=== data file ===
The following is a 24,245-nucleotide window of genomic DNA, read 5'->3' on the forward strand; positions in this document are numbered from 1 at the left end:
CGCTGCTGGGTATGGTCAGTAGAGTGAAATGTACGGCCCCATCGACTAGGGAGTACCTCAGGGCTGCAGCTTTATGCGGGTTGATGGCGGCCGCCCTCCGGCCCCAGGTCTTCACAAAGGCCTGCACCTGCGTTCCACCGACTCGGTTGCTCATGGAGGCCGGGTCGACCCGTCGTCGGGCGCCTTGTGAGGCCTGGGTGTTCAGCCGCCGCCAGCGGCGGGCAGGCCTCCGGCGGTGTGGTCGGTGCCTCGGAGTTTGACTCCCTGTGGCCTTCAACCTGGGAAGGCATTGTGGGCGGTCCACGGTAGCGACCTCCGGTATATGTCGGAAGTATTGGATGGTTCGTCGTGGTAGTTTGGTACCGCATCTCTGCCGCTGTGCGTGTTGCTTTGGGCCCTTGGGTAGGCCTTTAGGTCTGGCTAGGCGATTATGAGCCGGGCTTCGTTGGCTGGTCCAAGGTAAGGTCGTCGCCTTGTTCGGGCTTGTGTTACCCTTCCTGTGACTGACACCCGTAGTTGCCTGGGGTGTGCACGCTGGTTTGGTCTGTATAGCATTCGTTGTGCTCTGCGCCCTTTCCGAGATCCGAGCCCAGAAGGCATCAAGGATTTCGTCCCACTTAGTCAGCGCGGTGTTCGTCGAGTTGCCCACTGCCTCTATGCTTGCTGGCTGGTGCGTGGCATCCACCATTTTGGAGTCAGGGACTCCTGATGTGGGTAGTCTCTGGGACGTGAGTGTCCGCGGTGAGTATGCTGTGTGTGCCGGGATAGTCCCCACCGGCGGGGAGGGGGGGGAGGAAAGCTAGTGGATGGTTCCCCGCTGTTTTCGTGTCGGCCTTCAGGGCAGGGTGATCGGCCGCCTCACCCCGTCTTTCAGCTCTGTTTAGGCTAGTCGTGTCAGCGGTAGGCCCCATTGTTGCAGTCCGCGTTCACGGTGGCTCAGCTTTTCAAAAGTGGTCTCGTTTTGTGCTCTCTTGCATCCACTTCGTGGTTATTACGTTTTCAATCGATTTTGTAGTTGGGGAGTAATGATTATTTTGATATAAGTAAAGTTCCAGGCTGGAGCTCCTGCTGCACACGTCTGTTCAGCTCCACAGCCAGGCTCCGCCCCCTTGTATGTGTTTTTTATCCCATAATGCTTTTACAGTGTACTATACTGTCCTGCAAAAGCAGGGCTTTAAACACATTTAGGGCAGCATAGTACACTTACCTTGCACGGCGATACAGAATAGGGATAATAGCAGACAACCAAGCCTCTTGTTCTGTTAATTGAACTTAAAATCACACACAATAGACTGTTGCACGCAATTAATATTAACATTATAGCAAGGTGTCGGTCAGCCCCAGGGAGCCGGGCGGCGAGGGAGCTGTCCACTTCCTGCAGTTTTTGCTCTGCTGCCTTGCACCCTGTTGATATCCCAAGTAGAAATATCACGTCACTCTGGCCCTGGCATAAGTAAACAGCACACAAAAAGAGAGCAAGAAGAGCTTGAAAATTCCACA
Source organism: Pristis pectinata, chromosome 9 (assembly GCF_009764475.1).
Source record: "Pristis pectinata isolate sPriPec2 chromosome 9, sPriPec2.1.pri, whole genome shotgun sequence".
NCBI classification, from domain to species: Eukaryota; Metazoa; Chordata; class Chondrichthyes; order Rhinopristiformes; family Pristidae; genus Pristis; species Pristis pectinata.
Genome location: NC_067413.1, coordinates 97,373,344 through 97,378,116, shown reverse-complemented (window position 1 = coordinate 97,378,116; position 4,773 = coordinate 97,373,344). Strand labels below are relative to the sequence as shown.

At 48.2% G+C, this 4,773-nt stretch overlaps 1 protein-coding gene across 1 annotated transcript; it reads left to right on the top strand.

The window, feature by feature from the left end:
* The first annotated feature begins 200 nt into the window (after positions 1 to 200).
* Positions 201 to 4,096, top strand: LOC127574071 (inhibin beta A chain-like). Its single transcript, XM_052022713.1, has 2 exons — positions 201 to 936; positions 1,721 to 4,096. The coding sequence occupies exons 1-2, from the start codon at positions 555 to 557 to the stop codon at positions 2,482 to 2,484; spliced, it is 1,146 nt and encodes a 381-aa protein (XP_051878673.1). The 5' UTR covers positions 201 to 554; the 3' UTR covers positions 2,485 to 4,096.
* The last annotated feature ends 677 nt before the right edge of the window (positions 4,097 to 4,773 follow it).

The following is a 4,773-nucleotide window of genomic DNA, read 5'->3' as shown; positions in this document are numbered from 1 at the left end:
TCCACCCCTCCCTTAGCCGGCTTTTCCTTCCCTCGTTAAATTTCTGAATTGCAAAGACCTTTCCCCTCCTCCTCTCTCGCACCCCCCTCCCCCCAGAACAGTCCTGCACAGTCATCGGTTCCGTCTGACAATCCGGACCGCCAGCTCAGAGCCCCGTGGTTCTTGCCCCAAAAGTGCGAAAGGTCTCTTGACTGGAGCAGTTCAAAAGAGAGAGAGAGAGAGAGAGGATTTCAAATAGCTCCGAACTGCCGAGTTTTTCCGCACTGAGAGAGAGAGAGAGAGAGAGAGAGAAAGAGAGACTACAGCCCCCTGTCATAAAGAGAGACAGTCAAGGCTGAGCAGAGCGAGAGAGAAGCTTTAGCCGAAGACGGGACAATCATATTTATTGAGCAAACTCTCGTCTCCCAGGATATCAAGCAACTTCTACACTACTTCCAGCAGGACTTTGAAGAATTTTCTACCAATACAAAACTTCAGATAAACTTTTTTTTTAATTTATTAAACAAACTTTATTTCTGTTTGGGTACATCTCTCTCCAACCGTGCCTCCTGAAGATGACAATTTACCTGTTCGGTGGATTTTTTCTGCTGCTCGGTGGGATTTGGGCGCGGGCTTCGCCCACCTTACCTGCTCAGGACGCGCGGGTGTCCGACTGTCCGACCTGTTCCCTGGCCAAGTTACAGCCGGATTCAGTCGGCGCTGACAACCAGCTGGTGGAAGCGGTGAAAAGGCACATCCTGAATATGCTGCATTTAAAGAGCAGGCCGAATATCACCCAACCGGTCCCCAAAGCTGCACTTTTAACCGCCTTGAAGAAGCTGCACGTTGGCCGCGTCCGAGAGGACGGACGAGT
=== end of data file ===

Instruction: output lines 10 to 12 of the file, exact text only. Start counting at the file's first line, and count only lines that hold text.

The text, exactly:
* Positions 201 to 4,096, top strand: LOC127574071 (inhibin beta A chain-like). Its single transcript, XM_052022713.1, has 2 exons — positions 201 to 936; positions 1,721 to 4,096. The coding sequence occupies exons 1-2, from the start codon at positions 555 to 557 to the stop codon at positions 2,482 to 2,484; spliced, it is 1,146 nt and encodes a 381-aa protein (XP_051878673.1). The 5' UTR covers positions 201 to 554; the 3' UTR covers positions 2,485 to 4,096.
* The last annotated feature ends 677 nt before the right edge of the window (positions 4,097 to 4,773 follow it).

The following is a 4,773-nucleotide window of genomic DNA, read 5'->3' as shown; positions in this document are numbered from 1 at the left end: